What is cognition? Cognition has to do with how a person understands the world and acts in it. It is the set of mental abilities or processes that are part of nearly every human action while we are awake.
Cognitive abilities are brain-based skills we need to carry out any task from the simplest to the most complex. They have more to do with the mechanisms of how we learn, remember, problem-solve, and pay attention, rather than with any actual knowledge. For instance, answering the telephone involves perception (hearing the ring tone), decision taking (answering or not), motor skill (lifting the receiver), language skills (talking and understanding language), social skills (interpreting tone of voice and interacting properly with another human being).
Cognitive abilities or skills are supported by specific neuronal networks. For instance memory skills rely mainly on parts of the temporal lobes and parts of the frontal lobes (behind the forehead). People with traumatic brain injuries can experience lower cognitive ability linked to compromised neuronal regions and networks (which is why neurorehabilitation is so important).
In the table below you can browse through the main brain functions involved in cognition. You will also find brain teasers that will help you exercise the cognitive abilities described — We hope you enjoy them!
COGNITIVE ABILITIES ARE BRAINS FUNCTIONS
|Cognitive Ability/Brain Function
|PERCEPTION|| Recognition and interpretation of sensory stimuli (smell, touch, hearing…)
|ATTENTION||Ability to sustain concentration on a particular object, action, or thought, and ability to manage competing demands in our environment.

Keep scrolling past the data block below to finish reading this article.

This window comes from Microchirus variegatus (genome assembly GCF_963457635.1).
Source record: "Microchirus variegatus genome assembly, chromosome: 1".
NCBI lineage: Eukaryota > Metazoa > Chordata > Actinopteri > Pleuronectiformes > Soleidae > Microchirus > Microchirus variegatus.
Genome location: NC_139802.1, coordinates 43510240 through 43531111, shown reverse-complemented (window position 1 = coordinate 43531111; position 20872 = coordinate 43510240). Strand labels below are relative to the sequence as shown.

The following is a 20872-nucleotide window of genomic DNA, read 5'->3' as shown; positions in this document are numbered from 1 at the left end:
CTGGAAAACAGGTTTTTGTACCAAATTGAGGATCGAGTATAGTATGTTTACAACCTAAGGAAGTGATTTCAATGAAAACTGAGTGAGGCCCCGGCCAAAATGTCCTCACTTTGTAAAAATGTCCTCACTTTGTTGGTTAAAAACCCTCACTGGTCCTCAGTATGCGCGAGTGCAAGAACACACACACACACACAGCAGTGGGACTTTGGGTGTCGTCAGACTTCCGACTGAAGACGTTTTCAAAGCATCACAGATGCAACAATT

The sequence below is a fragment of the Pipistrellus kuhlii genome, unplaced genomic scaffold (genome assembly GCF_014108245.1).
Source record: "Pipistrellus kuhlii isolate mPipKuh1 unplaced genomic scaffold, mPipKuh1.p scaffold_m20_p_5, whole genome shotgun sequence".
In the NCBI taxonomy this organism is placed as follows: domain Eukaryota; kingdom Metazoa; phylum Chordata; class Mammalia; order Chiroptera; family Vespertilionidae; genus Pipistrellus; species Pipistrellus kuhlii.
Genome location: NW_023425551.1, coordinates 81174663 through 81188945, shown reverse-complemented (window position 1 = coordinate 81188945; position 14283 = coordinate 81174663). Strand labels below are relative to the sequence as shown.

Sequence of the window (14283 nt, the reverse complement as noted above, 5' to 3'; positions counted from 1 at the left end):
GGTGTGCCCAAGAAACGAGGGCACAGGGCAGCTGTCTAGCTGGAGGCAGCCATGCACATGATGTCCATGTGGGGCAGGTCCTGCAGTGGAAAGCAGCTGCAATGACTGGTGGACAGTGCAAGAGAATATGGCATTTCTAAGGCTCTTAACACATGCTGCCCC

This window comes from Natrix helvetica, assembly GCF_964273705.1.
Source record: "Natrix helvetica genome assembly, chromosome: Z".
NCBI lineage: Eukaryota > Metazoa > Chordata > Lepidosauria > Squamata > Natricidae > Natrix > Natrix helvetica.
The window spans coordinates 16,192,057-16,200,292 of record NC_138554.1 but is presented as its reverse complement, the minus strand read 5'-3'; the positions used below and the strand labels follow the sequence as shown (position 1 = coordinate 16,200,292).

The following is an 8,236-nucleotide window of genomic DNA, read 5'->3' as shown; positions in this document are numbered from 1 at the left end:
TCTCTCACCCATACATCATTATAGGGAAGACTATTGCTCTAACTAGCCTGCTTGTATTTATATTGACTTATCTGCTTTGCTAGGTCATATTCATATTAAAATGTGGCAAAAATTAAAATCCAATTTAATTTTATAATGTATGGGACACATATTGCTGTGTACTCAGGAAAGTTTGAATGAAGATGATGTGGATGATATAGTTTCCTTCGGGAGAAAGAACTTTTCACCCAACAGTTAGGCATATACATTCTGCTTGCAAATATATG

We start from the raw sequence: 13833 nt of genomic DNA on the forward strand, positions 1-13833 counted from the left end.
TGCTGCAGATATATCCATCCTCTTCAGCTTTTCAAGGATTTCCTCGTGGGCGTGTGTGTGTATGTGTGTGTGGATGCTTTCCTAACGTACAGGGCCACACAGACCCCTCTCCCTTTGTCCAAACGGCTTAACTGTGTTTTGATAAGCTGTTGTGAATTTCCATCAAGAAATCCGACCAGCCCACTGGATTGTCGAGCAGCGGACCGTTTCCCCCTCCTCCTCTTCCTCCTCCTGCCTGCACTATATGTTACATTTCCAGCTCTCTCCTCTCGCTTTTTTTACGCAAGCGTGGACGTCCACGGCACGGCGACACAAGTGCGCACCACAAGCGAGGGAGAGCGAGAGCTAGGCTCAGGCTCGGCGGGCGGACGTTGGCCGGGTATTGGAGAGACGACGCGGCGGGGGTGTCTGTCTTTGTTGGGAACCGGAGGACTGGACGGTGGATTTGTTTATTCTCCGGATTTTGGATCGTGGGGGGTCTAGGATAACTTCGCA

|MEMORY||Short-term/ working memory (limited storage), and Long-term memory (unlimited storage).
|MOTOR SKILLS||Ability to mobilize our muscles and bodies, and ability to manipulate objects.
|LANGUAGE||Skills allowing us to translate sounds into words and generate verbal output.
|VISUAL AND SPACIAL PROCESSING||Ability to process incoming visual stimuli, to understand spatial relationship between objects, and to visualize images and scenarios.
|EXECUTIVE FUNCTIONS||Abilities that enable goal-oriented behavior, such as the ability to plan, and execute a goal. These include:
Flexibility: the capacity for quickly switching to the appropriate mental mode.
Theory of mind: insight into other people’s inner world, their plans, their likes and dislikes.
Anticipation: prediction based on pattern recognition.
Problem-solving: defining the problem in the right way to then generate solutions and pick the right one.
Decision making: the ability to make decisions based on problem-solving, on incomplete information and on emotions (ours and others’).
Working Memory: the capacity to hold and manipulate information “on-line” in real time.
Emotional self-regulation: the ability to identify and manage one’s own emotions for good performance.
Sequencing: the ability to break down complex actions into manageable units and prioritize them in the right order.
Inhibition: the ability to withstand distraction, and internal urges.
COGNITIVE ABILITIES ARE NOT FIXED — WE CAN IMPROVE THEM VIA LIFESTYLE AND TARGETED PRACTICE
With age, some cognitive abilities tend to decline, especially executive functions and those cognitive abilities that are not used regularly. Fortunately, growing evidence shows that decline can be delayed, and lower cognitive ability can be increased, with appropriate lifestyle options and practices. Here are some resources to guide you as you look for ways to boost your cognitive functions:
- Solving the Brain Fitness Puzzle Is the Key to Self-Empowered Aging
- Brain Training Evaluation Checklist
- Brain fitness tips to improve concentration and memory
- Brain teasers to flex two key mental muscles: attention and working memory
- Book: The SharpBrains Guide to Brain Fitness: How to Optimize Brain Health and Performance at Any Age